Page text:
The original lands of the Crow or Apsáalooke peoples were east of Yellowstone National Park in Montana/Wyoming, the Absarokas, across the Basin to the Big Horn Mountains, and southeast to the Wind Rivers. This story, recounted to anthropologist Robert Lowie at the turn of the 20th Century, reveals the esoteric visionary experience of a young Crow, and his interest to visit the Land of the Birds.
Tag: Apsaalooke People
The amazing bison, revered by native societies, survives despite its continued sacrifice at the demand of the cattle industry. While slaughter continues at the borders of Yellowstone National Park, bison managers consider alternative management policies. Also watch the documentary, “Silencing the Thunder.”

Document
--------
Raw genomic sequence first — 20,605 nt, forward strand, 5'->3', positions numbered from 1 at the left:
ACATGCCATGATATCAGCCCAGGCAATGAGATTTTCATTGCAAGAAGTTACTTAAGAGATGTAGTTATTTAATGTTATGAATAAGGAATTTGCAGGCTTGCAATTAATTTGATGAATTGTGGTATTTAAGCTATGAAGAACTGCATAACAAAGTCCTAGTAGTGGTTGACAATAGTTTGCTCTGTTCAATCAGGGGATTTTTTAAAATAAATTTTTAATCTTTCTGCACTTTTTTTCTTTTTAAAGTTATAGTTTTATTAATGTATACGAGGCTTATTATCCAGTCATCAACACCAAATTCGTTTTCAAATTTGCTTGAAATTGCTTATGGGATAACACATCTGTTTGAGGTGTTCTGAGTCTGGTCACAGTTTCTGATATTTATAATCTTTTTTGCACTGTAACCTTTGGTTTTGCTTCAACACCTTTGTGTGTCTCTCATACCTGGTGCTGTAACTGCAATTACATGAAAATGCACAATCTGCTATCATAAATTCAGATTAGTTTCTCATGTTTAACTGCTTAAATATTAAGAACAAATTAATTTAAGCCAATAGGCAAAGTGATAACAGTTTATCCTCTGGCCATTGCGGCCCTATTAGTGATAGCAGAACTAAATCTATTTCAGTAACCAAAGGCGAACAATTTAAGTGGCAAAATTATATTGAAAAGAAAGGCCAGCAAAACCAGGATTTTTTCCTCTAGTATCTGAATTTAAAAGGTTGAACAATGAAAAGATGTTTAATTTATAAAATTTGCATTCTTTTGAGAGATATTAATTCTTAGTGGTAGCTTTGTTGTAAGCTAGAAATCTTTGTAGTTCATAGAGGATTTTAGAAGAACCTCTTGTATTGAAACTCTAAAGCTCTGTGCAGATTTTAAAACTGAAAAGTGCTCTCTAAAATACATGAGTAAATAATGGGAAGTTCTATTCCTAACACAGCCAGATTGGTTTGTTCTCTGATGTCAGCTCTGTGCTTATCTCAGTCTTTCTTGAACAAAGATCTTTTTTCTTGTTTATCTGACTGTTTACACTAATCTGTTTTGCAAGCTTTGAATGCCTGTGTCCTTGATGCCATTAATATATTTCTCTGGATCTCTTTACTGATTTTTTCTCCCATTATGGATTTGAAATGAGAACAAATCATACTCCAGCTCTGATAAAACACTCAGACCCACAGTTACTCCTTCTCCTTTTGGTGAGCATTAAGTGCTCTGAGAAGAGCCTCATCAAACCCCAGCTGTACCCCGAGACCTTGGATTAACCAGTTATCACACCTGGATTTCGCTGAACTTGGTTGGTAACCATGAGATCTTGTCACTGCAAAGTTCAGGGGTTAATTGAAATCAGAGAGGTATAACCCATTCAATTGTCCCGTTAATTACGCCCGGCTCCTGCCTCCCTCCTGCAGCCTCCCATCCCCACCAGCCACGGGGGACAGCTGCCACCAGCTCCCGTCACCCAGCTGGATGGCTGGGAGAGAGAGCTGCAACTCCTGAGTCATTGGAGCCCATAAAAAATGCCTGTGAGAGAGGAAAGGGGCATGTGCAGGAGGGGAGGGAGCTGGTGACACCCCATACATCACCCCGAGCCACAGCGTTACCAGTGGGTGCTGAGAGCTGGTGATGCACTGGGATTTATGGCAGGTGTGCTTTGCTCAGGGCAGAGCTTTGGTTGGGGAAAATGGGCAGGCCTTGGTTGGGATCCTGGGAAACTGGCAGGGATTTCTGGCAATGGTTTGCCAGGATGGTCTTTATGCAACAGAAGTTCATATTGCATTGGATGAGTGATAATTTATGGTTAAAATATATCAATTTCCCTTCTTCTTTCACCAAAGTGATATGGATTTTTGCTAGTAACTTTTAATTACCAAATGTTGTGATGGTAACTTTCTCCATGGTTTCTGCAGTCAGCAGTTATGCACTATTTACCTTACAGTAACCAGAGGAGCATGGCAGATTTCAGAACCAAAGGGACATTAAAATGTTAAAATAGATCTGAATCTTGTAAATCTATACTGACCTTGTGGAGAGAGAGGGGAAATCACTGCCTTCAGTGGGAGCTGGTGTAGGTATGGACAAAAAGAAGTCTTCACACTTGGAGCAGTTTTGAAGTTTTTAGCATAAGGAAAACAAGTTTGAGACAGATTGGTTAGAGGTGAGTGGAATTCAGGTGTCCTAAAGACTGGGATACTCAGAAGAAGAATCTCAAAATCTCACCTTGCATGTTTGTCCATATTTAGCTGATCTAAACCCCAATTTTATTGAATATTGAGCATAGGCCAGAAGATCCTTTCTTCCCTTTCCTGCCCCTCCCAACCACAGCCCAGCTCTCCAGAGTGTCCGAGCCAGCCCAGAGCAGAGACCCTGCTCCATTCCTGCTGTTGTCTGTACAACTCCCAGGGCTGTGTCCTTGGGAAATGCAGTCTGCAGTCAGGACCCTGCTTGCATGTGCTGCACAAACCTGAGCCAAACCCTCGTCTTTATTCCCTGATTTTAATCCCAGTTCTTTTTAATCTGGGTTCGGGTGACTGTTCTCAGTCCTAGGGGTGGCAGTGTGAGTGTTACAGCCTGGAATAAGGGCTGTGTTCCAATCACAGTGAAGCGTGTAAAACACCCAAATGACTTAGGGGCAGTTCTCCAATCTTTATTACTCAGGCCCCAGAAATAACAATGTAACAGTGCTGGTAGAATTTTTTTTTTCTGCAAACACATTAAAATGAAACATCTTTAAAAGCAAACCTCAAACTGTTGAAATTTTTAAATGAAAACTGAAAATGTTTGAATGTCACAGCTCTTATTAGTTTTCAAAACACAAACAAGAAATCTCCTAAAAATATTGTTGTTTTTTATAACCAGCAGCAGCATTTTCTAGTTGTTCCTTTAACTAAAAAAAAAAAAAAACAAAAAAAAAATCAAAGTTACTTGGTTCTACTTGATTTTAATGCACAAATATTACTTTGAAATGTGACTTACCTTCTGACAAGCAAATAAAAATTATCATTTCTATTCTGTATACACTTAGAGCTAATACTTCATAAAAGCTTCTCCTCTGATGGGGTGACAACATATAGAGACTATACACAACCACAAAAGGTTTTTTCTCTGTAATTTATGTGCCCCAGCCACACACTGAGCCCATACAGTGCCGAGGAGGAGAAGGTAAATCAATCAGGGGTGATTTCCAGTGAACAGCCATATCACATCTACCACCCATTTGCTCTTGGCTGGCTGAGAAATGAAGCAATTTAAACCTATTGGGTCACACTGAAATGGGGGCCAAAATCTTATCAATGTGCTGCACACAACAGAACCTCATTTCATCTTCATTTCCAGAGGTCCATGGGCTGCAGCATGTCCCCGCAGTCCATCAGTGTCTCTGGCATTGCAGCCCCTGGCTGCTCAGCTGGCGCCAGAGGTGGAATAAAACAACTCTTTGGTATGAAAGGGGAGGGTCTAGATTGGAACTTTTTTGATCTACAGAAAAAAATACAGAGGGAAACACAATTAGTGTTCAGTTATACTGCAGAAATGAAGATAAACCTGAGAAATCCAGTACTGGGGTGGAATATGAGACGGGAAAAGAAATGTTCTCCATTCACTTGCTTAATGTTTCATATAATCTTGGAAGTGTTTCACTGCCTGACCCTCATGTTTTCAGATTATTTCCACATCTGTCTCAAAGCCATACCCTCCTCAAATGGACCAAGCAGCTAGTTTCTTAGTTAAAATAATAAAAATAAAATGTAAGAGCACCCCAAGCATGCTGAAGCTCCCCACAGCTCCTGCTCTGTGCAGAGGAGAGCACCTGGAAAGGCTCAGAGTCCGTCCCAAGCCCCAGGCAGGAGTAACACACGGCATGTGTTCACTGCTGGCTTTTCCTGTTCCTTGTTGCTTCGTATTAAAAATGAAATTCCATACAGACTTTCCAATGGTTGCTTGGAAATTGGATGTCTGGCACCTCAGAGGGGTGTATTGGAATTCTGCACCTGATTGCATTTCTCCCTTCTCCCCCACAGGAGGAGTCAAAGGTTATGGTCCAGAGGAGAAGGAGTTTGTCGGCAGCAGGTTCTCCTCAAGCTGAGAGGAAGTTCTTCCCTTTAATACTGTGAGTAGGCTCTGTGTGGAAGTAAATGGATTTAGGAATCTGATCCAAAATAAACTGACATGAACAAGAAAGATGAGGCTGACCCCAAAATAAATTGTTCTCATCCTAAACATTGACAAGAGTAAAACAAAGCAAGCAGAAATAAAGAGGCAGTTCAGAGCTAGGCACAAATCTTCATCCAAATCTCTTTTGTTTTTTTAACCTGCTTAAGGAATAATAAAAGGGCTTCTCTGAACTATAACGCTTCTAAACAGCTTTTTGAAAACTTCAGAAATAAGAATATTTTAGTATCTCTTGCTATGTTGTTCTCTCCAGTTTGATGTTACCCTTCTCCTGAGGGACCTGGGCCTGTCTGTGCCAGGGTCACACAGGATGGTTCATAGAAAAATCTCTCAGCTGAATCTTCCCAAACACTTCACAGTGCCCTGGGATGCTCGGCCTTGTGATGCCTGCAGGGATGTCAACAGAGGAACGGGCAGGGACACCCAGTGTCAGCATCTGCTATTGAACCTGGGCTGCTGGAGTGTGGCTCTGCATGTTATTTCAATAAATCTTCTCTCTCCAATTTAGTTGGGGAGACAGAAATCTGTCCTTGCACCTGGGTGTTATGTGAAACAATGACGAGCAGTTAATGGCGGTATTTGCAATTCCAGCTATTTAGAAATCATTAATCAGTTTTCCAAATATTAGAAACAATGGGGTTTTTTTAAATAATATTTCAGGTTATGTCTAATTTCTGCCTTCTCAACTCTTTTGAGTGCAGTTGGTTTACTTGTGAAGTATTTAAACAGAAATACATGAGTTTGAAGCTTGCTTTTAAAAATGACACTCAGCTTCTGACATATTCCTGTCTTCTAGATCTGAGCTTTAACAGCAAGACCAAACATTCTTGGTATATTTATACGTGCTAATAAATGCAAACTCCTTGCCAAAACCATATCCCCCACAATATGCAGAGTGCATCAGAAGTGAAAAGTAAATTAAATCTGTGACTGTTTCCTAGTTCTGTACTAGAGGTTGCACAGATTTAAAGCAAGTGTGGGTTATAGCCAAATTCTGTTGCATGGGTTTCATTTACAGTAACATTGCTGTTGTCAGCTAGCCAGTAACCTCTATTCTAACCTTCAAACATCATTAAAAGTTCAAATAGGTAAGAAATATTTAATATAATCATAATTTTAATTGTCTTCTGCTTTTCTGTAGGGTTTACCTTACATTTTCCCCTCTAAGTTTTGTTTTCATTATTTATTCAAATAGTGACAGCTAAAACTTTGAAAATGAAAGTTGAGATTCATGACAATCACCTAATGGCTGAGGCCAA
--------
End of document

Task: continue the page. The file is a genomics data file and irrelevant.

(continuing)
An Apsáalooke Crow man falls in love and has a child with the magical Buffalo Woman, which requires him to prove his love and devotion to her and her Buffalo Nation.
For more than 12,000 years, the Intermountain West’s Native peoples have called the lands known as Yellowstone and Glacier National Parks “home.” This program explores modern Indigenous perspectives on these great wilderness areas and explores the cultural divide that separates modern times from the not-so-distant past.
On the plains of Montana, down the hill from the Little Bighorn National Monument, is the annual Crow Fair. Thousands of tipis are set up along the Little Bighorn River, said to be the largest gathering in the world. As well, an array of Native American singers and dancers appear over the four-day event in late August.